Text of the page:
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in the American consulate general at Naples, Italy, on July 8, 1946. The information contained in that application indicates that the applicant is identical with the person to whom a passport was issued on June 23, 1925. In the 1946 application the applicant stated that she did not vote in Italy. However, on October 6, 1948 she admitted that she did vote in the elections held in Italy on June 2, 1946. She alleged that she previously denied that she voted in the elections because of her great desire to return to the United States and because she voted in ignorance of the fact that by voting she would lose citizenship in the United States. It is believed that the applicant for passport and registration above referred to is identical with Mrs. Giustina Schiano Lomoriello for whose relief a bill, H. R. 5160, has been introduced.
It is the opinion of the Department that it is inexpedient to enact special legislation restoring nationality of the United States upon a person who lost such citizenship by the performance of any of the acts or the fulfillment of any of the conditions specified in the nationality laws of the United States as acts of expatriation. To do so would accord a special advantage to one individual over many other persons who have lost the nationality of the United States and the merits of whose cases might be comparable or superior to the case of the individual for whom special legislation is sought in the instant case. It may be added, however, that there is pending before the Congress H. R. 2570, a bill to provide for the naturalization of former citizens of the United States who lost United States citizenship by voting in a political election in Italy after October 12, 1943, and before August 7, 1946. Should the bill be enacted it would enable Mrs. Lomoriello to be naturalized by taking prior to 1 year of the date of the enactment before a diplomatic or consular officer abroad the oaths prescribed by section 335 of the Nationality Act of 1940. Sincerely yours,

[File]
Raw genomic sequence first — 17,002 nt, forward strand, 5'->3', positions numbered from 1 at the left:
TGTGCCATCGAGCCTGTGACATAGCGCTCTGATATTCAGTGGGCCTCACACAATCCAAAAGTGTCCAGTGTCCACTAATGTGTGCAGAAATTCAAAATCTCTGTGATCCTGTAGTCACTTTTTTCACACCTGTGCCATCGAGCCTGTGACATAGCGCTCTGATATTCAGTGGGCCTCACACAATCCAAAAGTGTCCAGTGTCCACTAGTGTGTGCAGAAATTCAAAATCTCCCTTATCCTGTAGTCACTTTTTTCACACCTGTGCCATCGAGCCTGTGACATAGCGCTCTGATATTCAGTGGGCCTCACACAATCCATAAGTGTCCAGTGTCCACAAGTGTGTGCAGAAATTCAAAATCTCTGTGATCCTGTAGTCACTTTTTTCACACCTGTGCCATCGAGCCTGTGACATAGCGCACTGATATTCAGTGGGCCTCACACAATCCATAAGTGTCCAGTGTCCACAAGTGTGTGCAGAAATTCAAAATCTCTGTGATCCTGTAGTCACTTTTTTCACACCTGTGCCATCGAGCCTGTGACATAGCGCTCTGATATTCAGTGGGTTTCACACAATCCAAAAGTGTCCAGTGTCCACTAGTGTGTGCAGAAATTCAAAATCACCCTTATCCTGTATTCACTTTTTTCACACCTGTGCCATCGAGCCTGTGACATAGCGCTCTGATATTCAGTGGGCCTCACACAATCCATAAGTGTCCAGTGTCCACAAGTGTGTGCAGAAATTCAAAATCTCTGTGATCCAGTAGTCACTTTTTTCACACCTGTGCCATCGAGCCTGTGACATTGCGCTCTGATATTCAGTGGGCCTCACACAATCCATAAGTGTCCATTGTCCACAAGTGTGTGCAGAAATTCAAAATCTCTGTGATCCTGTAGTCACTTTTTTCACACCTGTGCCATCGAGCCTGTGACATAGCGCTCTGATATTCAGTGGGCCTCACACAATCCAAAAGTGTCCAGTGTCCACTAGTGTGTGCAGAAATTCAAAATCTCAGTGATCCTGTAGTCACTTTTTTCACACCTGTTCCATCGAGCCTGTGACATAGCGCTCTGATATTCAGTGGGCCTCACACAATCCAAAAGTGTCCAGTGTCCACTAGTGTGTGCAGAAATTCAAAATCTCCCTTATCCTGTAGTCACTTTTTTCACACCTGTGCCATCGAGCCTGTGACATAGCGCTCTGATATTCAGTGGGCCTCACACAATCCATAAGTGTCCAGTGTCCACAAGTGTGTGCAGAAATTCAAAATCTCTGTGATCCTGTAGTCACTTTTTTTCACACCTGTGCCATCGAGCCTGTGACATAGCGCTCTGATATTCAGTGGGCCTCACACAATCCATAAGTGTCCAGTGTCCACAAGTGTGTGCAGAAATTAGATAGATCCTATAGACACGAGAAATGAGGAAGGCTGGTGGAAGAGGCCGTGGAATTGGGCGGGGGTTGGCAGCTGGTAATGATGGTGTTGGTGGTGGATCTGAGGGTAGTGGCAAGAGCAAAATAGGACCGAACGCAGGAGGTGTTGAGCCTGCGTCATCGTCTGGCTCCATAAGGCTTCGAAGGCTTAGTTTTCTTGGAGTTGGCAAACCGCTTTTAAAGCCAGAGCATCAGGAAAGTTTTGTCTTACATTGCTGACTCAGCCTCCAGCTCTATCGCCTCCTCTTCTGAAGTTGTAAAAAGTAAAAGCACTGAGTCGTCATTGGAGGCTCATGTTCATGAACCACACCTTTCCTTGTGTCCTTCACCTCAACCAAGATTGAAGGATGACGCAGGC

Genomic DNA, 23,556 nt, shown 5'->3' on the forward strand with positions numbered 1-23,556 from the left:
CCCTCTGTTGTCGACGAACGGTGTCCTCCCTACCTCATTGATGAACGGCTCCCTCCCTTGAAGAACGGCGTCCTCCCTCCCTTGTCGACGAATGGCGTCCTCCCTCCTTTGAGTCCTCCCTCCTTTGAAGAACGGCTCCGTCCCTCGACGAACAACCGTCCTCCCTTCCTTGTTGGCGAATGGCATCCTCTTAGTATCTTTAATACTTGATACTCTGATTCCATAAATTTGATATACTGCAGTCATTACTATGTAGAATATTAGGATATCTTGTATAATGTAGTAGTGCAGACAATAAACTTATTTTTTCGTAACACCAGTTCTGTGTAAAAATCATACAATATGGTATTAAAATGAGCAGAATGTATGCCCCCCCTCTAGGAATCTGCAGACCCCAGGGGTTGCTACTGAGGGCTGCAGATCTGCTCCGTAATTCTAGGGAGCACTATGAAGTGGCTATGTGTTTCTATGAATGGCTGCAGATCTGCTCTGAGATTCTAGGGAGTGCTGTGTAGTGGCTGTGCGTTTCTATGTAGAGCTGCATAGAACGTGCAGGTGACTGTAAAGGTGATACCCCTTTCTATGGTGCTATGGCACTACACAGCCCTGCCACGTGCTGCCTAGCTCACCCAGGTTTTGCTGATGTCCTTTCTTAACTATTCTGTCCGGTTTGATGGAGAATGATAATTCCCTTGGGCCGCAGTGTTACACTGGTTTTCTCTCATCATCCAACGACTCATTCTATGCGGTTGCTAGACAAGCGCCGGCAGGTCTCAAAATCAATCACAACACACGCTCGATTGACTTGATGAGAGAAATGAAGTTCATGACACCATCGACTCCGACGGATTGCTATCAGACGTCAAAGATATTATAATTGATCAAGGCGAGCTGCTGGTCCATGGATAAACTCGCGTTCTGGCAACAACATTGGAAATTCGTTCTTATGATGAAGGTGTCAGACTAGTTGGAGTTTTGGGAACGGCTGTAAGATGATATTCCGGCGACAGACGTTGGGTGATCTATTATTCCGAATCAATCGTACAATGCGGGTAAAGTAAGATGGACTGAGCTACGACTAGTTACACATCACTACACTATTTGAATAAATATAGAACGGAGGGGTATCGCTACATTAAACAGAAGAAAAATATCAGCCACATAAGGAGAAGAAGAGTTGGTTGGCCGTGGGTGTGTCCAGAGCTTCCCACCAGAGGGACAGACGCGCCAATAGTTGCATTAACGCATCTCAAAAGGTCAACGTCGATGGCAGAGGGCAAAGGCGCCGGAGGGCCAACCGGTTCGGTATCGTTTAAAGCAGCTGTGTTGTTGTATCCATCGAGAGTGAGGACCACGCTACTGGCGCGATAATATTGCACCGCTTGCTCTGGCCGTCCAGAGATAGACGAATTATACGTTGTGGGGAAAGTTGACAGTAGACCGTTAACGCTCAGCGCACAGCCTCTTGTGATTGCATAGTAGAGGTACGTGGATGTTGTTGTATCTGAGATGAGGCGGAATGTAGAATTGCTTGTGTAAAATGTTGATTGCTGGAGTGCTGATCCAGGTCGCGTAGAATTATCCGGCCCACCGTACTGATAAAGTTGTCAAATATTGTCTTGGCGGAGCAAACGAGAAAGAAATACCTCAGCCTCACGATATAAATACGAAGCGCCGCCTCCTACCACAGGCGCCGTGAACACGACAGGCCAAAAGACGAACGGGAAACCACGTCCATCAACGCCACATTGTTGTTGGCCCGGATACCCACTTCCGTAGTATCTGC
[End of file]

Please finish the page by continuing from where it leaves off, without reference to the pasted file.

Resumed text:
ERNEST A. GROSS,